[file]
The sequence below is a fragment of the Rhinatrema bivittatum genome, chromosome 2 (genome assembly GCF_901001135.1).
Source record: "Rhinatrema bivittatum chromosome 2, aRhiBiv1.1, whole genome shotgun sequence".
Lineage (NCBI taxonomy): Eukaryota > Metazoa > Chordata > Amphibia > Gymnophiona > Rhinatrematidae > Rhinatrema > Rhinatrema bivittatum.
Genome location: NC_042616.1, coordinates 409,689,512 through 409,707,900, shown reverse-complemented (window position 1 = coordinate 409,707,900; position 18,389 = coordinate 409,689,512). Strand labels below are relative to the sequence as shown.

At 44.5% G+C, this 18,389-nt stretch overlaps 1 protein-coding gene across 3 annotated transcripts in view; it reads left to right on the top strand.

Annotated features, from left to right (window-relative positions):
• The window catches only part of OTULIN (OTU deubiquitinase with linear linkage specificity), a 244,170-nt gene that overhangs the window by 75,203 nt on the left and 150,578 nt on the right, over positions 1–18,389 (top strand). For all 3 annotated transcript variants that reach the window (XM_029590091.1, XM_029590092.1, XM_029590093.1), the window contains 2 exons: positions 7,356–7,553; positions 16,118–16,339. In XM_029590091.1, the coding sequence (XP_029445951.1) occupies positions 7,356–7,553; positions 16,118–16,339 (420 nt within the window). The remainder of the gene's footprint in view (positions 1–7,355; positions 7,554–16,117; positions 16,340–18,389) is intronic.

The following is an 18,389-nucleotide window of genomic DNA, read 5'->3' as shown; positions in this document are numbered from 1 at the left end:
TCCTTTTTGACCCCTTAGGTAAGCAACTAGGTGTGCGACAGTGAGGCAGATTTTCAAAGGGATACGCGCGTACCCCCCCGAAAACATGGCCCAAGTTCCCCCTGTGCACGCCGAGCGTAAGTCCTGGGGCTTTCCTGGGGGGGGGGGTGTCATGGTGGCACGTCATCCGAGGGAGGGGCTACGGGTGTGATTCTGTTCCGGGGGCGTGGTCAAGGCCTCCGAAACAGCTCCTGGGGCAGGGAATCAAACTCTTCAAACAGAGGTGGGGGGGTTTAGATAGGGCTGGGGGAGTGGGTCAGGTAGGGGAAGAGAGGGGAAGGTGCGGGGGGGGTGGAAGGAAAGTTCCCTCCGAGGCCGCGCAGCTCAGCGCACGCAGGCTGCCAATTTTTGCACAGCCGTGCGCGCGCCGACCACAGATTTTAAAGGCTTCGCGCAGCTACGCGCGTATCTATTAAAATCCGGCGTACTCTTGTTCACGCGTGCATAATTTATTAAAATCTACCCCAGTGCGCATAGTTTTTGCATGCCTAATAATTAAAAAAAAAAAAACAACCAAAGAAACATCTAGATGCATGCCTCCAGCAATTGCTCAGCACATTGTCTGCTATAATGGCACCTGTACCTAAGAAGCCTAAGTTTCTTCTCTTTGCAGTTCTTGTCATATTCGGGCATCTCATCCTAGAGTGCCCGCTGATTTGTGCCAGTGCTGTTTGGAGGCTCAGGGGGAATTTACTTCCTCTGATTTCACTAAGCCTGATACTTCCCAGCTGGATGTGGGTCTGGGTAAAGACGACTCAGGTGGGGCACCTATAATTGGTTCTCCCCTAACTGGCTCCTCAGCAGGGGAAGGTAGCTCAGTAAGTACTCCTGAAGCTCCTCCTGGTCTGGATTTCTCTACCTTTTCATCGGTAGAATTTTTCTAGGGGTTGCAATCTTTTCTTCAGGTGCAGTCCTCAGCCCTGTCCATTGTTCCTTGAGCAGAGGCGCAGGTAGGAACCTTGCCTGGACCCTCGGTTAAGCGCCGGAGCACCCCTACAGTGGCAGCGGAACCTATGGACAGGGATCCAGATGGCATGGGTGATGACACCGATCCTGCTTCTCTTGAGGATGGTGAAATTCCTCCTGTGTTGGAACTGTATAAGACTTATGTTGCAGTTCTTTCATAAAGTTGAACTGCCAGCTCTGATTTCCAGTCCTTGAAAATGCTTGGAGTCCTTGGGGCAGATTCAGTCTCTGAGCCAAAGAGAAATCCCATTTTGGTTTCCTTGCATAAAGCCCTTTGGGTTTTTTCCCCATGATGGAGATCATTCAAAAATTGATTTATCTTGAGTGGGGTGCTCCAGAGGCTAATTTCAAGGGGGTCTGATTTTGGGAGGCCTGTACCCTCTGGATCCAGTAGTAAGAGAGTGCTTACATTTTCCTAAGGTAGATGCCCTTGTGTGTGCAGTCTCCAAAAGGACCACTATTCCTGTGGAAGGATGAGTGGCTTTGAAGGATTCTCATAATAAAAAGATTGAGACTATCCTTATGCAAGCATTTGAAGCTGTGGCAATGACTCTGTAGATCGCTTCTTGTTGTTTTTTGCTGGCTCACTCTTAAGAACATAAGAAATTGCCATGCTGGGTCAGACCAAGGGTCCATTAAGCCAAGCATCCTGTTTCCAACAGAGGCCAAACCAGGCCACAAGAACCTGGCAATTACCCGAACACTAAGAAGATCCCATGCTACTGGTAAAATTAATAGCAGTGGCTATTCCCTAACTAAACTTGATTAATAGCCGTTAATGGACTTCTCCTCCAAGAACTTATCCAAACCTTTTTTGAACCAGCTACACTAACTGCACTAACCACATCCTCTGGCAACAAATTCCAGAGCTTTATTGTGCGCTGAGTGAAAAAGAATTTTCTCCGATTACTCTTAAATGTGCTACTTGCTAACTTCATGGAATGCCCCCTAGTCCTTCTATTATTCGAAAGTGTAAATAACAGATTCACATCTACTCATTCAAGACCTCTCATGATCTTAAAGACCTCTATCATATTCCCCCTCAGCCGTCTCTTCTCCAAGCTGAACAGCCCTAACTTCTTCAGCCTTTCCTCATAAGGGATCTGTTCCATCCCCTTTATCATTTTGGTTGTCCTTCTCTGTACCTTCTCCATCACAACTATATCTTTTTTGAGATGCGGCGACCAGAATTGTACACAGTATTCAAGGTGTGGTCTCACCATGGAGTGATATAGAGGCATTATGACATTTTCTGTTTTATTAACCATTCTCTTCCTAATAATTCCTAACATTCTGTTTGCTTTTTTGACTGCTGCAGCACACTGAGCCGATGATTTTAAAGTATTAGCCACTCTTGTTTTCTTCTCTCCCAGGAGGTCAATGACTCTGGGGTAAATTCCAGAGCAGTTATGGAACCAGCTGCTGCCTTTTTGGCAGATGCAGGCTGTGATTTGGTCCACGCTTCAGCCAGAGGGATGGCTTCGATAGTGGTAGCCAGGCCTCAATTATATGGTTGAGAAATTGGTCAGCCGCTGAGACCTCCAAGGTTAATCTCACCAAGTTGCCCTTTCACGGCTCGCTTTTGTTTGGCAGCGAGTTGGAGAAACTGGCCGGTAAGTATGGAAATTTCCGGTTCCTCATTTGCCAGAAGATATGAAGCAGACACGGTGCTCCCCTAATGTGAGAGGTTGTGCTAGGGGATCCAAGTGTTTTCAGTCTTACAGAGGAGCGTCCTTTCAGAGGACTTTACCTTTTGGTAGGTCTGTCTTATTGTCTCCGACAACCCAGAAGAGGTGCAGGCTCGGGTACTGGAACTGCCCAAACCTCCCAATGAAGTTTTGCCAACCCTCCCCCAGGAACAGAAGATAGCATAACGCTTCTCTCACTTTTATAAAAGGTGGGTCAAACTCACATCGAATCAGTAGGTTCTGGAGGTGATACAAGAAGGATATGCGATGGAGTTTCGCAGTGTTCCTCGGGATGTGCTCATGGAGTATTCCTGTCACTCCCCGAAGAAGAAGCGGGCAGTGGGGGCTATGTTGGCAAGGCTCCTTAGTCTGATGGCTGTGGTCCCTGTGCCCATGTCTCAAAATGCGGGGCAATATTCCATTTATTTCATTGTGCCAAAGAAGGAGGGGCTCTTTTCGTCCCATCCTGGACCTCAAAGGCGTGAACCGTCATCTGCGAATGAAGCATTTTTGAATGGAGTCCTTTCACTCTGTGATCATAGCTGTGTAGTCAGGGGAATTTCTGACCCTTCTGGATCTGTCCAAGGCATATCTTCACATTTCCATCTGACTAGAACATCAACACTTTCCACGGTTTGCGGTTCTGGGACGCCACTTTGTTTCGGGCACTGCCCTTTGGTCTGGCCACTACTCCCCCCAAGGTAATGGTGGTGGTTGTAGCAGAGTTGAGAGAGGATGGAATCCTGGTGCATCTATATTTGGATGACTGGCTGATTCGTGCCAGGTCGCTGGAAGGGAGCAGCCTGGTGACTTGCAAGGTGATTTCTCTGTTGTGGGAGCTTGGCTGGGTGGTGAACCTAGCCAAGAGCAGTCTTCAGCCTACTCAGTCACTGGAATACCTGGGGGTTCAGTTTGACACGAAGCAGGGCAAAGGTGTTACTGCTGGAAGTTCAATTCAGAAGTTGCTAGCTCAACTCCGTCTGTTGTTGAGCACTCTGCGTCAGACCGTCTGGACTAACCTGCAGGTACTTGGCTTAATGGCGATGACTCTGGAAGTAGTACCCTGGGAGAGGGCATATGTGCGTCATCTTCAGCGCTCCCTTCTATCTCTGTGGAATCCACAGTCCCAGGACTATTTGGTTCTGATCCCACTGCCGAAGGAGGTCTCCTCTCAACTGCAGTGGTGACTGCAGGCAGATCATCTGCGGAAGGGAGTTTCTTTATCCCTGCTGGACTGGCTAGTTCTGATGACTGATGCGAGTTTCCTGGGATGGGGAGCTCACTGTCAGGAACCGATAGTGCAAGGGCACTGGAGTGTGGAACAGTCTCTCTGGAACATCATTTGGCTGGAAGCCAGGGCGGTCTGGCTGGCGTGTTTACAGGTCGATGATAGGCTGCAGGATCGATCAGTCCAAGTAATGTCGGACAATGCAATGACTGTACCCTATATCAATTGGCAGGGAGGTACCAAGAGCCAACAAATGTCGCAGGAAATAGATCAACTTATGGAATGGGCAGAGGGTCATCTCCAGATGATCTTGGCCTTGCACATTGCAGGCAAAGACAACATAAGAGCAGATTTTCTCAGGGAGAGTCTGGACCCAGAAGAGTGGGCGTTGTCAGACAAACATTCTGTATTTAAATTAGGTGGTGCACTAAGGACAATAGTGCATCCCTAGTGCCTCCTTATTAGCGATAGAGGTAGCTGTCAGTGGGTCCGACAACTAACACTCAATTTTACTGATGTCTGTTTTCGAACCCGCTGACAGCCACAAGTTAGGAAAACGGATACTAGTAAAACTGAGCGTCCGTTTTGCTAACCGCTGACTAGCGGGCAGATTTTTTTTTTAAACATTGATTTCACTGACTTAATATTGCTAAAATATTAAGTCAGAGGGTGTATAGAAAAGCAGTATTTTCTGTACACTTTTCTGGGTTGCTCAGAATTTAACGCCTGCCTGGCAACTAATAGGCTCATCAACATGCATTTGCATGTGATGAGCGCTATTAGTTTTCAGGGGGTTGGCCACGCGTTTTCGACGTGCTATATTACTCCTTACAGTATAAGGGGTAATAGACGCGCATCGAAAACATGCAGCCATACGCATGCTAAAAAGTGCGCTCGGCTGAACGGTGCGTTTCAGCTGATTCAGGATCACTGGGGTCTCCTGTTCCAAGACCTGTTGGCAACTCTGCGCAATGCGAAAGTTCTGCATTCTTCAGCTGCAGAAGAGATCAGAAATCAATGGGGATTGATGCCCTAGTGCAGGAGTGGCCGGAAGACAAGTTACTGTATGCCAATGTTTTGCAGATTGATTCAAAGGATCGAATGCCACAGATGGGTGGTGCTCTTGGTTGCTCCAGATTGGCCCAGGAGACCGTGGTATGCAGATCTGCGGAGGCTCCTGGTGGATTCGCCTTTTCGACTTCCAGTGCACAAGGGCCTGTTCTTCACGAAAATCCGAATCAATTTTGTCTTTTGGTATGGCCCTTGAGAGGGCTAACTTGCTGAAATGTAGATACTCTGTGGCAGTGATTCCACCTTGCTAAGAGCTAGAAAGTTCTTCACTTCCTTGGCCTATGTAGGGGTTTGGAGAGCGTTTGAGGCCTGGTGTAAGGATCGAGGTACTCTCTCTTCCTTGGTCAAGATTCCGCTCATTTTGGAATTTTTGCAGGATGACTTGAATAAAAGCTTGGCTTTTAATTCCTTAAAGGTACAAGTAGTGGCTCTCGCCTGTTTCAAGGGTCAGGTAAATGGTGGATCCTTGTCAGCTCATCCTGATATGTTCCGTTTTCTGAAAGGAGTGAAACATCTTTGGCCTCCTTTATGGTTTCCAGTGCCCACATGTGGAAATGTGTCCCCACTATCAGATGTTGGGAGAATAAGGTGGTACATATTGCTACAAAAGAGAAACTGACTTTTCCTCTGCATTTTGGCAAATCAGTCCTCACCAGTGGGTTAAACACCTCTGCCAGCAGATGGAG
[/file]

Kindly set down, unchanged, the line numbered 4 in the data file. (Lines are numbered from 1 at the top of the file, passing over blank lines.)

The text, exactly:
Genome location: NC_042616.1, coordinates 409,689,512 through 409,707,900, shown reverse-complemented (window position 1 = coordinate 409,707,900; position 18,389 = coordinate 409,689,512). Strand labels below are relative to the sequence as shown.